• Julius Caesar, he declared it was cheese.
  • Kepler
  • Mrs Unice Pondwater from Marsden, Yorkshire. She also invented polio and glassblowing.
  • No doubt Hans Lippershey pointed the first telescope at the moon ­ not much else to do at night before television. But the first person to do a detailed telescopic study was Galileo.
  • Not me
  • Paul Doucette [Oh yes – very subtle]
  • The first person who studied the moon though a telescope was coincidentally the person who developed the telescope tripod. They erroneously set their telescope on the tripod to peer at the neighbours, but didn’t see the moon they were looking for.
  • The first person who was unfortunate enough to train their expensive and revolutionary new instrument upon a drunken first year uni student who thought it was the height of wit to stand in the middle of the quad and down trou (yep, for as long as there have been universities, there have been freshers).
  • The guy who invented the telescope? Just maybe, perhaps, could be. Did his first and second name both start with a G?
  • The moon was a perfect sphere representing the perfection of heaven – until NASA set up the fake hills and craters to push the agenda of the nonbelievers.
  • Very young Galileo, as a young lad, Galileo would often be found with his telescope in his hand staring at the full moon. When they finally invented lenses, he realised that Mrs. Taggerty the Milkman’s wife was not really the Wank fodder he believed.
  • Thomas Harriot developed his map of the moon months before Galileo began his observations. Galileo compensated by hiring the first known Press Agent and spun himself into the history books.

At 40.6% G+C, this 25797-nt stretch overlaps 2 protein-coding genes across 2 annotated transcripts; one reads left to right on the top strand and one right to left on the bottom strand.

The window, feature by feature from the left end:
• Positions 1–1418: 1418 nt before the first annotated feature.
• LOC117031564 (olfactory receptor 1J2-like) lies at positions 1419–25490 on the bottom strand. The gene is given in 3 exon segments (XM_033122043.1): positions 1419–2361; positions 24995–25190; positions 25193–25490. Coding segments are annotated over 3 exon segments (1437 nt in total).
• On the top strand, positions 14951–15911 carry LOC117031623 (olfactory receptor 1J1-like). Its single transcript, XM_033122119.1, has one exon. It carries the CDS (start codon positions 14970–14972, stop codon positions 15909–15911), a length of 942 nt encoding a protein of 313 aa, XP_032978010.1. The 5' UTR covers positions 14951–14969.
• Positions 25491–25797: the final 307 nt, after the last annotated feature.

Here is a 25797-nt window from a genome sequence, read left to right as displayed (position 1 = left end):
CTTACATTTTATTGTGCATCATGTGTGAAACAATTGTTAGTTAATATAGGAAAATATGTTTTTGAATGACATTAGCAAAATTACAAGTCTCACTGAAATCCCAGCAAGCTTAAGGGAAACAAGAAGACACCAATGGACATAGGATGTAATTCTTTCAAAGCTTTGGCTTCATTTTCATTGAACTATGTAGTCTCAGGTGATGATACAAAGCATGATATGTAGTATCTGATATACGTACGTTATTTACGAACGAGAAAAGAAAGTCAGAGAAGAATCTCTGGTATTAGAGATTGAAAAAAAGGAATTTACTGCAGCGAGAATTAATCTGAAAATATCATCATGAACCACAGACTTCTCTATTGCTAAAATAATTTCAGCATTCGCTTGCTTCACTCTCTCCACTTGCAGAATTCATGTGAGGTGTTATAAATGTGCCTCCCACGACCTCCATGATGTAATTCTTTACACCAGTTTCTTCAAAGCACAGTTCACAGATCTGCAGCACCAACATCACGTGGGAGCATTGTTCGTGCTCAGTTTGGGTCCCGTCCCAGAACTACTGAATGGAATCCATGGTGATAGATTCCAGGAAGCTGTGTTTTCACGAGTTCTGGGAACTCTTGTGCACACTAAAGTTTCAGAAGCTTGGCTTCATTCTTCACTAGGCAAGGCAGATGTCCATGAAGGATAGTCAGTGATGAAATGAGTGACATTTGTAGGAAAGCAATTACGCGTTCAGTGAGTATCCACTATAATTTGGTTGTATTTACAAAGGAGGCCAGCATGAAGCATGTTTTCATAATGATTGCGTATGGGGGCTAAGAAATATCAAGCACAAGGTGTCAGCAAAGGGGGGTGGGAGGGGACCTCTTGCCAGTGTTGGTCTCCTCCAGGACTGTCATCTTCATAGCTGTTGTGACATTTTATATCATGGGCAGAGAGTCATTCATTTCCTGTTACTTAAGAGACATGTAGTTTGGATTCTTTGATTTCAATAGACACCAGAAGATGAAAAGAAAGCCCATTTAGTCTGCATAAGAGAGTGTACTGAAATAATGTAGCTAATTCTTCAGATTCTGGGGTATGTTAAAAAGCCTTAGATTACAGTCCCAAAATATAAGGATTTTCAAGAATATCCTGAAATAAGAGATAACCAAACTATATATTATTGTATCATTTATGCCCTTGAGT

Question 2

The best drawings of the Moon for a very long time were copperplates made by Johannes Hevelius in 1647, from which books were printed. What happened to the copperplates?

Answer

After his death, they were melted down to make a teapot

Additional Answers

  • A better question than the last one. When Johannes died the printer’s plate was melted down to make a teapot. Or so legend has it and that’s what Dr Bob’s answer will be. [indeed – legendary]
  • After all that tough lunar observation it really was time for a decent freshly brewed cup of tea. Lacking only the teapot, but with some copperplates to hand, they did the necessary and converted one into the other.
  • Chopped up into pennies.
  • Copperplate etchings of the moon became so commonplace in the 1600’s that Heveluis’ were melted down and crafted into an item sorely lacking from society at the time… A teapot.
  • Coppers pinched them
  • Destroyed in a fire.
  • Destroyed when his housed burned down
  • Everybody will get this one right. But me no, I have to go and make a pot of tea. Later.
  • Hevelius used them as door stoppers for a while, then used one to prop up table leg.
  • I’m assuming they got destroyed in some amusing and unlikely way. Acid rain? Corrosion? Penguins?
  • It seems a competitor went around collecting them up and melting them down.
  • Melted down to pay for Hevelius’s opium habit.
  • Nay – the best pictures show a perfect circle unblemished as God intended.
  • Nobody knows, but they haven’t been seen since 1648 when Johannes Hevelius invented the first pizza tray.